Can a parent get custody of a child if he has a domestic violence protection order against him?
Nothing in Utah law prohibits a parent against whom a protective order has been issued from being awarded custody of his or her children. Nothing in Utah law presumes that a parent against whom a protective order has been issued cannot be entrusted with custody of his or her children, although the existence of a protective order is a factor to be considered. Obviously, if a protective order has been issued against a parent for the protection of the children from that parent, the odds of that parent being awarded custody of those same children are slim to none. But if the protective order were issued against one spouse against another, and there is no evidence that the person against whom the protective order has been issued poses a threat of harm to the children, then that person might still be awarded sole or joint custody of the children, unless it is shown that it is not in the best interest of the children custody of them be awarded to the parent against whom the protective order was issued.
That stated, there is in the minds of most (not all) judges and domestic relations commissioners in Utah the belief that allegations of domestic violence against men are true and that allegations of domestic violence against women are either untrue or exaggerated, such that protective orders against men based upon equivocal evidence are far easier to obtain than protective orders against women. That is not fair, that is not just, but in my opinion the reason for it is because we—falsely—believe 1) men are naturally more violent than women; 2) most people would never lie about domestic violence to get an advantage over the other spouse, so allegations of domestic violence are likely to be true; and 3) no judge or domestic relations Commissioner wants to deny a request for protective order on the basis of a lack of sufficient evidence (and in my professional opinion far, far too many, if not most, protective orders are issued based upon a lack of sufficient evidence) and then read in the paper the next week that the accused put his husband or wife in the hospital or the morgue.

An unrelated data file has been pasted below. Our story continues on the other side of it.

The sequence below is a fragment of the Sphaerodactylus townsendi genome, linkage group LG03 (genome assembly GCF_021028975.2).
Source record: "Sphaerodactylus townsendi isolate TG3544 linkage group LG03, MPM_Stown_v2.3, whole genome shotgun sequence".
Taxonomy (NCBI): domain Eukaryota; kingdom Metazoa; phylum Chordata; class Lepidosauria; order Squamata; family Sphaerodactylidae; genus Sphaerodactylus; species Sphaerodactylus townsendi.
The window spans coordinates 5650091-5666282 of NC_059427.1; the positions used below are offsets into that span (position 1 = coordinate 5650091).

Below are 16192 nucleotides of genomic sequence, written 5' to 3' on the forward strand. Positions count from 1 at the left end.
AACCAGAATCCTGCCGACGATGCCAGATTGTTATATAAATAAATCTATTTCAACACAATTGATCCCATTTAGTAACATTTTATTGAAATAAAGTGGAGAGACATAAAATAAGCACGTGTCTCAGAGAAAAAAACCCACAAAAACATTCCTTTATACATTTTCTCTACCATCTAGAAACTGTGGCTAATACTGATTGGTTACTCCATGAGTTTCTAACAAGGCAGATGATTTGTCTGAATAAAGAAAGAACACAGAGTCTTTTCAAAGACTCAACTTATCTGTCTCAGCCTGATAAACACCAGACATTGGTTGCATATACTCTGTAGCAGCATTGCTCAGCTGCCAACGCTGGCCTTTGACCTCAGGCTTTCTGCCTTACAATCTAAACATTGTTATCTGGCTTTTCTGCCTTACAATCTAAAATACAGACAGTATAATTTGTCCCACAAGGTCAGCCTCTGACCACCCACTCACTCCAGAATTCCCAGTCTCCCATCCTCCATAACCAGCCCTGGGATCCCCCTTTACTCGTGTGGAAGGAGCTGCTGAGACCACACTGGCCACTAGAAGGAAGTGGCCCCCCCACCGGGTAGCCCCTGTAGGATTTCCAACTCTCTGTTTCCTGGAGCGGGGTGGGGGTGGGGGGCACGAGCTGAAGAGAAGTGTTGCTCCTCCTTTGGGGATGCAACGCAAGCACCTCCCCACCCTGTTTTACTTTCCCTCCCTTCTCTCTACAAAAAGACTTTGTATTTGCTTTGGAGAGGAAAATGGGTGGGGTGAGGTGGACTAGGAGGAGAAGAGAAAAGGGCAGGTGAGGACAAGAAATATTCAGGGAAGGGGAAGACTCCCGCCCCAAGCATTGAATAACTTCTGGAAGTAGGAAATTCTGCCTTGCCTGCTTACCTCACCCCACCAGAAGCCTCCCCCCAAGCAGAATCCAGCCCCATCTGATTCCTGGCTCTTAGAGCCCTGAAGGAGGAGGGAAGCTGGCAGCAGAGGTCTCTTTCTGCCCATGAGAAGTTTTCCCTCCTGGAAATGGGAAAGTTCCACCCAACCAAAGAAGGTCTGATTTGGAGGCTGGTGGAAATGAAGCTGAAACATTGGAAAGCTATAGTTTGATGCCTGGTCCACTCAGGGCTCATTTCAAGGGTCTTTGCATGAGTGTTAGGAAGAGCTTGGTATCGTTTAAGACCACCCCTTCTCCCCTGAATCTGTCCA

Making judgments upon the evidence isn’t a terribly difficult process of analysis, but it takes supreme courage to uphold the standards of evidence in the face of public pressure and the well-intentioned but nevertheless insidious tendency to take the “better safe than sorry” route. When the laws and standards of proof are not followed by the courts, nobody is protected by the rule of law. How could they be?